Review: “The Clockwork Crown” by Beth Cato

clockwork crown finalThe Clockwork Crown
Beth Cato
Harper Voyager, 2015.

Disclosure: When I reviewed Beth Cato’s debut The Clockwork Dagger last year, I had not met her. Since then I’ve profiled her for the local newspaper, shared tacos and beer with her, and sampled her incredible biscoff fluffernutter bars.

And while I do consider her a friend in the Valley writing community, I don’t want that to color my review. I strive for objectivity, so I’m a little hesitant about reviewing her sequel, The Clockwork Crown. But then I reviewed her recent e-novelette, The Deepest Poison, so I obviously don’t care too much.

Beth Cato Credit: Corey Ralston Photography

Beth Cato
Credit: Corey Ralston Photography

But what I noticed from my meetings and interactions with her over the past year was how much of Cato is invested in her main character, the magical healer, or medician, Octavia Leander. Having gotten to know the author, I see her personality throughout the story.

And while The Clockwork Dagger felt unsure at times, The Clockwork Crown has a much more assured tone. The growth between the two books is noticeable. That’s not to say that Clockwork Dagger is a weak debut, mind you — it is a Locus finalist this year. But Clockwork Crown is stronger throughout.

It picks up shortly after the events of Dagger. Betrayed by her former mentor Miss Percival, Octavia and former “clockwork dagger” Alonzo have fled war-torn Caskentia to the Southern kingdoms with assassins dogging their trail. Octavia is trying to discover the source of her heightened healing powers — powers which threaten to drive her mad whenever she is in a crowd as she is able to intimately hear all the ailments around her.

deepest poisonAs an introvert who has problems with crowds myself, I can relate to Octavia’s claustrophobic feelings, and Cato captured them masterfully in Clockwork Crown.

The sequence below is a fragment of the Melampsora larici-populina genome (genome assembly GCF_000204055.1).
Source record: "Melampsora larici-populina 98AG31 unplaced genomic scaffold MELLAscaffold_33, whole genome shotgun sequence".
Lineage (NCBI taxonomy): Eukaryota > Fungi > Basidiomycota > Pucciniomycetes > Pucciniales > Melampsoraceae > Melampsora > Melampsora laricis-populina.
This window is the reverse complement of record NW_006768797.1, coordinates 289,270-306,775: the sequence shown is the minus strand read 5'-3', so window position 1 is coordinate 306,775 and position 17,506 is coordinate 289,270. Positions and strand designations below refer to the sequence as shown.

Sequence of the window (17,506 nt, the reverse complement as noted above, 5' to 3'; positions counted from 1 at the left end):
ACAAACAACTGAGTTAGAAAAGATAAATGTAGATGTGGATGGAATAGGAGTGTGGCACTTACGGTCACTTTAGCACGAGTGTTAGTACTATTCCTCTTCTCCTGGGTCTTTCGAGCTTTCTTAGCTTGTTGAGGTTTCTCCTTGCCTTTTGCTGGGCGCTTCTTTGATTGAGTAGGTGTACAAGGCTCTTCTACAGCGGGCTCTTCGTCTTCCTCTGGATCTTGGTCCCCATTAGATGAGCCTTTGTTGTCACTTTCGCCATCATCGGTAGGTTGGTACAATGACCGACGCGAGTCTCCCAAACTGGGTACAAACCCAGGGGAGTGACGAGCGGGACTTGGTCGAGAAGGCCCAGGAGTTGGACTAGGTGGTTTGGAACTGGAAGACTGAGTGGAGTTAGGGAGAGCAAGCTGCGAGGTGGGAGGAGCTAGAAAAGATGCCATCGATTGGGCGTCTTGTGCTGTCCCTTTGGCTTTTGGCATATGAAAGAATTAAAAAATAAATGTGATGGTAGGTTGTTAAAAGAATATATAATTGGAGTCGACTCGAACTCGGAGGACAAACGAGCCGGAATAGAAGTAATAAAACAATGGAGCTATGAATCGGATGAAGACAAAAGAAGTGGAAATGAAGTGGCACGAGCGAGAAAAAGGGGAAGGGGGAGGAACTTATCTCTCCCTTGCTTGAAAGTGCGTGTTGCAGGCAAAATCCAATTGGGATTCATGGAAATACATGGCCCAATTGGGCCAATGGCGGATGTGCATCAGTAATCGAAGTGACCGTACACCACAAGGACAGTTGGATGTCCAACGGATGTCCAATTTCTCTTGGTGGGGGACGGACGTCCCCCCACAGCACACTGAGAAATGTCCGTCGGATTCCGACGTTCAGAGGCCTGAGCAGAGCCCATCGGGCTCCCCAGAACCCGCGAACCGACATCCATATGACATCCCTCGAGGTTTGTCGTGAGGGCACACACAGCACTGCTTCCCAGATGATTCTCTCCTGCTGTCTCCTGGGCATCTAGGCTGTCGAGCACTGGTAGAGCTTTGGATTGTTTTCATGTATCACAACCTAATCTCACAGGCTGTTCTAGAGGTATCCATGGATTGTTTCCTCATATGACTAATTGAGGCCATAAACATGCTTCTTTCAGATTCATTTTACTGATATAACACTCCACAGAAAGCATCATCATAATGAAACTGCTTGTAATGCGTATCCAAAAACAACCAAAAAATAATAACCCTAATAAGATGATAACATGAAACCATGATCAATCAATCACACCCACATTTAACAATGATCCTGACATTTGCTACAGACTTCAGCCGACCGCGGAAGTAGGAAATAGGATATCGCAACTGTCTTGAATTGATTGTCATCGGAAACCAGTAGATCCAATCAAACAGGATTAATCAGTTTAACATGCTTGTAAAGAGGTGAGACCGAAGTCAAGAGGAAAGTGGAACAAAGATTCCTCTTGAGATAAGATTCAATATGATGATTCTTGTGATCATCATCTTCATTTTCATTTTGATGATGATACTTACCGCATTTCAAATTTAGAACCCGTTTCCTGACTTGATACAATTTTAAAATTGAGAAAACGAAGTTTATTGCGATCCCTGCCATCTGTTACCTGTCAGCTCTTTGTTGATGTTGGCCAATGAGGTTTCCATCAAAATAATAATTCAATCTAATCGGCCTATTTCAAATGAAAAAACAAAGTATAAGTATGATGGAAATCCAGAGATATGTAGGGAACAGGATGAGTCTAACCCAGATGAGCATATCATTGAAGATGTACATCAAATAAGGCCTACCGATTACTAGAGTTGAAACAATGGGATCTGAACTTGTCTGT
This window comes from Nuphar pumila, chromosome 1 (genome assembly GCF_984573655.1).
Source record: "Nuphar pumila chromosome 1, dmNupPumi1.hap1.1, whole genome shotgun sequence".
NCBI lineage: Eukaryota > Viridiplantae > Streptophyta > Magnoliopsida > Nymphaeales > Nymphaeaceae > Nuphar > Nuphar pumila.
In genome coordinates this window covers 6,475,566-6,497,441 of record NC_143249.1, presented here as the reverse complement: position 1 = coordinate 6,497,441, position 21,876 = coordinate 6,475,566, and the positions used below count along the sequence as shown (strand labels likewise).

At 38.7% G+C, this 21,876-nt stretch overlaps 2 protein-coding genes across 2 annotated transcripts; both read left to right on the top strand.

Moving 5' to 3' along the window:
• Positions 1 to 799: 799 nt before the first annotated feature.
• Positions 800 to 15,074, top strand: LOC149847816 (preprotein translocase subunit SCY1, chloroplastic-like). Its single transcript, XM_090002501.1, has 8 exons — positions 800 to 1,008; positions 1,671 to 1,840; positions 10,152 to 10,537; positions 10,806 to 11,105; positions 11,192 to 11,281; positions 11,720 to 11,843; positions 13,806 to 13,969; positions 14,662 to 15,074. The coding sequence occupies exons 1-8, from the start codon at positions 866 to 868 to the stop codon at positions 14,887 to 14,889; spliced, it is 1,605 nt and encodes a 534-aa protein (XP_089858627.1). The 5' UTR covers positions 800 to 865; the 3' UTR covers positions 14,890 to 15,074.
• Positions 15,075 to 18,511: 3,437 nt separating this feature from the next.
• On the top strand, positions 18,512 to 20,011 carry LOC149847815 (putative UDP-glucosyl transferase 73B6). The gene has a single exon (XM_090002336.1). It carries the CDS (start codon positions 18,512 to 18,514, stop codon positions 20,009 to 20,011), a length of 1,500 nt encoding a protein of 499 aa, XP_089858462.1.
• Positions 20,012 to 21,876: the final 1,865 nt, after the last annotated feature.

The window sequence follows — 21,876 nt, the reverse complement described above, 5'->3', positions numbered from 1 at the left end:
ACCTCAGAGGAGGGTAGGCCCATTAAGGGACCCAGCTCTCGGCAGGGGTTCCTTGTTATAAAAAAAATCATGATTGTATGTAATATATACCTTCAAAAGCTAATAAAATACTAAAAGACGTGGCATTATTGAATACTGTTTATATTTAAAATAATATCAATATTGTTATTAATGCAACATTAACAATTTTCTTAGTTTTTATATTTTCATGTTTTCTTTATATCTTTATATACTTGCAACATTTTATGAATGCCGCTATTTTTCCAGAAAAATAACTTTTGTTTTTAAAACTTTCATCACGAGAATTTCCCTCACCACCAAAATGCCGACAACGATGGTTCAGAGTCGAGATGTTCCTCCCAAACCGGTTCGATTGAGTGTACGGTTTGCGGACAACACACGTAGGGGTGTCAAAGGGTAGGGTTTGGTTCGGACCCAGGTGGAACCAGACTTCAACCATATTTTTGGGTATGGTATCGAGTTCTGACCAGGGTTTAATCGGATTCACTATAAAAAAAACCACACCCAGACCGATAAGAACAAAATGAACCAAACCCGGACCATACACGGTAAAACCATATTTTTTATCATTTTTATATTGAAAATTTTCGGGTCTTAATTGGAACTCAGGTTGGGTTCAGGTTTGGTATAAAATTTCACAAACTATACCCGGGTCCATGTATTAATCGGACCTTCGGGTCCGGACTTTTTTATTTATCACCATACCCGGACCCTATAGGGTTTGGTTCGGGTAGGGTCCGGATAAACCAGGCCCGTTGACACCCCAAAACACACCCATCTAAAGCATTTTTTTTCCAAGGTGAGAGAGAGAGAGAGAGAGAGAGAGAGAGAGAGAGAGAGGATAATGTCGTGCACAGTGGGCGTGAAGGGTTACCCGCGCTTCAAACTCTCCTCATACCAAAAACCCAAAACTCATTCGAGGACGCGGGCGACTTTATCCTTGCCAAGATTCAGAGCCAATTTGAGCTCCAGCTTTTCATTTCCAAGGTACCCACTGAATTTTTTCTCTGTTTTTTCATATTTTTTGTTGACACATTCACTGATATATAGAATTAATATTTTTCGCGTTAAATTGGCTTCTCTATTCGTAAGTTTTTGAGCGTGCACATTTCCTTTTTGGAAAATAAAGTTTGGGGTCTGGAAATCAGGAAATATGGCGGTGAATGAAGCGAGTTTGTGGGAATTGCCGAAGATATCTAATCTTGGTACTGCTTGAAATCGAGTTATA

While the story primarily follows Octavia as she tries to determine why she has been chosen by The Lady, the world tree that grants her healing powers, we also see the far-reaching damage to Caskentia, not just the cursed, barren country where the Wasters relentlessly fight the Caskentians, but the rot that has infected the capital city of Mercia. There are betrayals aplenty, but they all seem to drive Octavia closer to The Lady, and to the heart of the corruption that is poisoning the land.

While Dagger developed an intimate portrait of all the main players — Octavia, Alonzo and the mysterious Ms. Stout — Crown shines in its world-building. We see the skeptical culture of the South, as well as the crumbling city of Mercia. The opposing sides of the war and their motives are more blurred, Cato has said she modeled the conflict between Caskentia and the Waste after World War I (something driven home in The Deepest Poison). The steampunk technology also felt more developed Clockwork Crown.

daggerThere were other touches throughout Crown that I appreciated, as a fan of the gremlin Leaf from Dagger, I enjoyed seeing his gremlin brethren, including the giant mecha-gremlin Chi. I also loved Octavia’s loyal steed, transformed by The Lady’s power into a sort-of wooden spirit horse, who constantly called to his master “ridemeridemerideme”.

And I appreciated the way Cato wove redemption into the ending of her story. Fantasy is so immersed in grimdark now, it’s nice to see some beauty now and then.

Clockwork Crown hits stores on Tuesday.

—Michael Senft

Buy Clockwork Crown

About Michael Senft

I am a freelance writer and critic from Phoenix Arizona. I spent 10 years covering music, the arts and pop culture for the “Arizona Republic” before life circumstances took me away from newspaper. But I never lost my joy at writing. Or reading.
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4 Responses to Review: “The Clockwork Crown” by Beth Cato

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